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In payday press, two Alabama Republicans break with Trump, on the side of liberal supporters

In the media room on the third floor of the State House, a self-identified group of liberals and conservatives spoke out to introduce legislation to further restrict small consumer payday loans.

In a surprising gesture, Republican lawmakers at the event disagreed with President Donald Trump, with one stating he was not a “sycophant,” presumably referring to those who are fully aligned with Trump’s “Make America Great Again” program.

Republican Senator for Decatur Arthur Orr, along with Republican Representatives Danny Garrett, R-Trussville, and David Faulkner, R-Mountain Brook, joined forces with liberal militant organizations at the Southern Poverty Law Center, Alabama Appleseed Center for Law & Justice, Alabama Arise, Community Foundation of Greater Birmingham and others to cap payday loan fees and extend the time borrowers have to pay off their debt.

The SPLC is usually at the forefront of these announcements, but with the recent negative headlines and the departure of its top leaders, the SPLC was not among those presenting information at the press conference.

During the press, Neal Berte, president emeritus of Birmingham-Southern College, referred to a PARCA investigation as evidence the Alabamians wanted to restrict payday lending further. Garrett and others used the same poll as evidence.

Berte also said that Alabama had the third highest concentration of payday lenders in the country.

Berte, Garrett and others used the PARCA investigation along with anecdotal evidence to convince the assembled press of the need to impose new regulations on small borrowers.

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What Berte, Garrett and others did not do was inform those present that the PARCA study was funded by the Community Foundation of Greater Birmingham.

Kim Rogers, program manager for the Community Foundation of Greater Birmingham, said Alabama political reporter that the foundation not only paid for the report, but also formulated the questions posed to survey participants.

“The statewide survey used a random-dialed sample of landlines and cell phones provided by Survey Sampling International,” according to PARCA. “The survey produced 421 completed interviews, which gives a margin of error of +/- 4.78%. Responses were weighted based on race, gender, and age to match state demographics.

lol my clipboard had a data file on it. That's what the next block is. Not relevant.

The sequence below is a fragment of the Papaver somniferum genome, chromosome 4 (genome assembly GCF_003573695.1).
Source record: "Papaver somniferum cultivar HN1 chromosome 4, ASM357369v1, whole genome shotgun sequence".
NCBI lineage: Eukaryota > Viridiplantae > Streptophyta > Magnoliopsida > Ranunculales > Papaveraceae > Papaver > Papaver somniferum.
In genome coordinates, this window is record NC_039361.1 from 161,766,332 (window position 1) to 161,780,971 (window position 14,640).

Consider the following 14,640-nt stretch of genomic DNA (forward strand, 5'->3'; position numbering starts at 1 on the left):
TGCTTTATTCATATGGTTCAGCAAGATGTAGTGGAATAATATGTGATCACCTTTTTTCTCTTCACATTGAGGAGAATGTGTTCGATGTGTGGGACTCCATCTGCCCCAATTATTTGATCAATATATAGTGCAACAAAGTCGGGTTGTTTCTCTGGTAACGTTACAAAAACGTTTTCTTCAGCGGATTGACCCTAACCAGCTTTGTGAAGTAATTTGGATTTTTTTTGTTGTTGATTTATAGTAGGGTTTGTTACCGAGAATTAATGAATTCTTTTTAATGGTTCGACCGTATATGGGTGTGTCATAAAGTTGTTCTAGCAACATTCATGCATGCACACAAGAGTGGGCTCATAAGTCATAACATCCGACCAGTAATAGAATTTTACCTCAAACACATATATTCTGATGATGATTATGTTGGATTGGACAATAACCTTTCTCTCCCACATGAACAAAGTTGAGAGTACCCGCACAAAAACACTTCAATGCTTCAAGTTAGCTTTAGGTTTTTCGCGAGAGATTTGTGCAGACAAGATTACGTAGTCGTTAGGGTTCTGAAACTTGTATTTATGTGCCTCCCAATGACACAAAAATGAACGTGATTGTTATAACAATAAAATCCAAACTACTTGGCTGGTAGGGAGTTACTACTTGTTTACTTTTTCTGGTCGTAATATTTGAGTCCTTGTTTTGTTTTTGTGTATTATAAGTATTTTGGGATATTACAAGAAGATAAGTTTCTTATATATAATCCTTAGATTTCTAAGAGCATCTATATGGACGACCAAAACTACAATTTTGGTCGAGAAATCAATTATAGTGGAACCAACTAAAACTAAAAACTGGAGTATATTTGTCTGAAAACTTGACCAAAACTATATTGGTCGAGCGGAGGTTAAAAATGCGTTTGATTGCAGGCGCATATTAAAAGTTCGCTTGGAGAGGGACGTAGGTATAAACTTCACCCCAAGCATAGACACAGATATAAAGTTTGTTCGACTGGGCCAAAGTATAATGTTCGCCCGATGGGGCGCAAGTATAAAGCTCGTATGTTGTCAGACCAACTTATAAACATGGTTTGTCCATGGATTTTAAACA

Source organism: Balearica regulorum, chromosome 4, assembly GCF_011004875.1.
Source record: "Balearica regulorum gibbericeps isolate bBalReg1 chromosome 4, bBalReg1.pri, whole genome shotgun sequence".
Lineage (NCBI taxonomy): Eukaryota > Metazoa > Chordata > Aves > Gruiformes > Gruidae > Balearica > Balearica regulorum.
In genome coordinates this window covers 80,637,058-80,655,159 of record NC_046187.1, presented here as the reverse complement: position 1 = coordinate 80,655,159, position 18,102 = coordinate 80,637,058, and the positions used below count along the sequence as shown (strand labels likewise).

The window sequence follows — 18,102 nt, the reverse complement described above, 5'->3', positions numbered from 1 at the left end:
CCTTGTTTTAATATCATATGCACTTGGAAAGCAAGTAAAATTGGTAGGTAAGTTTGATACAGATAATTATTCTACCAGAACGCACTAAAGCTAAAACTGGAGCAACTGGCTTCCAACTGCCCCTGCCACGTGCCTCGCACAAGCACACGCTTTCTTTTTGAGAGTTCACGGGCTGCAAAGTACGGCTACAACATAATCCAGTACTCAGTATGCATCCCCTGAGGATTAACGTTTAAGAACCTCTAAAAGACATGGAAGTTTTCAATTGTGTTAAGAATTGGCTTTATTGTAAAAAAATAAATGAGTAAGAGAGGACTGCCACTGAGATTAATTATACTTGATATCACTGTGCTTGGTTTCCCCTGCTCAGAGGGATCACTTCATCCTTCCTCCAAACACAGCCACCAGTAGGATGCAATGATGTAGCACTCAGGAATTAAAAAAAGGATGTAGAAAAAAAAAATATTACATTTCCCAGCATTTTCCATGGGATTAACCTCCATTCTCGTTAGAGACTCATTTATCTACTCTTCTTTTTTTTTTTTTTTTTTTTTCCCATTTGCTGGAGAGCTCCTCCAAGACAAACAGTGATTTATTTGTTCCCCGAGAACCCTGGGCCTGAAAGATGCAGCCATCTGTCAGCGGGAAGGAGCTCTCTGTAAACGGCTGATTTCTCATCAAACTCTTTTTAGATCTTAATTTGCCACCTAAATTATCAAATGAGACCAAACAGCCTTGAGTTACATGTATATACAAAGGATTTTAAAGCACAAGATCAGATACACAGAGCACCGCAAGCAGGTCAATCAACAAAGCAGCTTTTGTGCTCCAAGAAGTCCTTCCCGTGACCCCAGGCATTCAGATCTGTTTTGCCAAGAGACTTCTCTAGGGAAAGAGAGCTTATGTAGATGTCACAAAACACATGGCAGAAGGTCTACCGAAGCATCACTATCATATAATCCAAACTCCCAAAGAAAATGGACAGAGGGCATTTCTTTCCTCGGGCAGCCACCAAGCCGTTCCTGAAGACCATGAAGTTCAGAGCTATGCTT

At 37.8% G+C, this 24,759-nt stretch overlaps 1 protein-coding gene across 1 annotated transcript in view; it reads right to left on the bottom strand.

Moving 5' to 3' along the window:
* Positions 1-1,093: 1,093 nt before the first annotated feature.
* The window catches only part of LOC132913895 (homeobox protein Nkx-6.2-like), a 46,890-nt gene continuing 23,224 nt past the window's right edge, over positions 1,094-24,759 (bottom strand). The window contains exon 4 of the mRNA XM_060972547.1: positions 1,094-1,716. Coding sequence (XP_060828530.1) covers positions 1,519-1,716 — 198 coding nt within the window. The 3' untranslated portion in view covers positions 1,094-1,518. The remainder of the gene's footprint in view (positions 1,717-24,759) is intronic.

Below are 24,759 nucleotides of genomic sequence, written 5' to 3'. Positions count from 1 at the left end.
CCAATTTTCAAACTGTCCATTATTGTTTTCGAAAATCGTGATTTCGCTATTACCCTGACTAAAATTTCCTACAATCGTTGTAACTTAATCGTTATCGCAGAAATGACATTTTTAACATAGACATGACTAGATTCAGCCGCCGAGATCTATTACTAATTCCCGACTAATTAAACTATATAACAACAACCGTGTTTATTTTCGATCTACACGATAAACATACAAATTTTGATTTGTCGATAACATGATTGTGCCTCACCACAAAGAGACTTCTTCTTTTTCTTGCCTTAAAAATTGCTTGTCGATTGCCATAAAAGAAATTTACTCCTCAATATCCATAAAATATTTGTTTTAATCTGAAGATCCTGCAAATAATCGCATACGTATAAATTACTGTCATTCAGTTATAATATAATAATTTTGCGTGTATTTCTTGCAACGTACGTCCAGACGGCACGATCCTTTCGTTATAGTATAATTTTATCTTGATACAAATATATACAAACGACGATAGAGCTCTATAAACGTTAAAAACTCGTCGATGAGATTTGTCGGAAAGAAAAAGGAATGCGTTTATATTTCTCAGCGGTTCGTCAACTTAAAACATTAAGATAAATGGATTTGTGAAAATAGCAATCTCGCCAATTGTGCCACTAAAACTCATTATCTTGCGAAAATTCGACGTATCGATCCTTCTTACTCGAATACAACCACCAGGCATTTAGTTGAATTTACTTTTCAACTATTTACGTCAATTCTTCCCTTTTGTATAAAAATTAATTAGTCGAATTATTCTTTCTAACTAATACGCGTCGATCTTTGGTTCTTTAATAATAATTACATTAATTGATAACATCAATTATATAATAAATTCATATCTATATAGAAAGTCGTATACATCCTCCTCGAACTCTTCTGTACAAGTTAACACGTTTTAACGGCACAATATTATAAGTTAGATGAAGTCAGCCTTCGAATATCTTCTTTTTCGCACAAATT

When APR asked Berte if the survey included those who had used a financial product such as payday loans, he avoided the direct question by saying they had held focus groups.

The statistics Berte used to claim the state had the third highest concentration of payday lenders in the country came from a study published in 2016, with information collected in 2015 and before.

The study Berte cited predated the full implementation of legislative reforms in 2015. A study prepared for lawmakers show a nearly 50 percent drop in the number of payday lenders in the state – something Berte didn’t mention. In 2013, there were 1,043 licensed payday lenders, with state statistics showing only 609.

In his opening remarks, Berte said borrowers who renew their loans “on average 12 times a year could easily end up paying 456% interest.” Berte said his figures are based on a report from the Alabama state banking department. Other speakers cited the APR that consumers also pay on payday loans.

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Payday lenders charge a fixed fee for their loans, not compound interest or APR.

Most consumer loans charge compound interest with a APR attached to these loans, but this is not the case with payday loans which only charge a lump sum.

Equating a package deal like Berte and others have done to an annual percentage can confuse or mislead someone unfamiliar with industry standards.

President Trump has made rescinding Obama-era regulations on small consumer borrowing part of his Make America Great Again agenda. When Garrett and Faulkner were asked if they supported MAGA, Garrett didn’t hesitate to say, “I’m not a sycophant. I have my own opinions on the issues.

Faulkner said APR question about MAGA was unfair, at that time APR removed the question. However, Faulkner took the microphone to extend his point of view by saying that he opposed some CFPB regulations adding: “You can – look problem by problem to take positions and not line up, at the same pace. ” Adding, “I don’t think Donald Trump has looked at our laws and our payday loan law, and I don’t think he weighed in on our law. You will not find anyone more pro-business, pro-jobs, more pro-economic development, frankly less regulations for companies than this guy.

He went on to say that the current state law had loopholes.

During the press conference, a sponsored poll, an outdated fact sheet, distorting charges like an interest rate and a horror story about a couple whose house was seized by a bank were the evidence provided to explain why the state needs to reform wages. ready.

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None of the speakers spoke of the nearly 1,200 jobs that could be lost if their legislation is passed, nor did they say who people who use payday loans can turn to if payday lenders are driven out of business.

Orr left the bailiff early without answering questions.

In an email to APR after the initial publication of this story, a spokesperson for SPLC wrote: “[O]our internal changes have not prevented us from participating in or hosting press conferences in Alabama or elsewhere.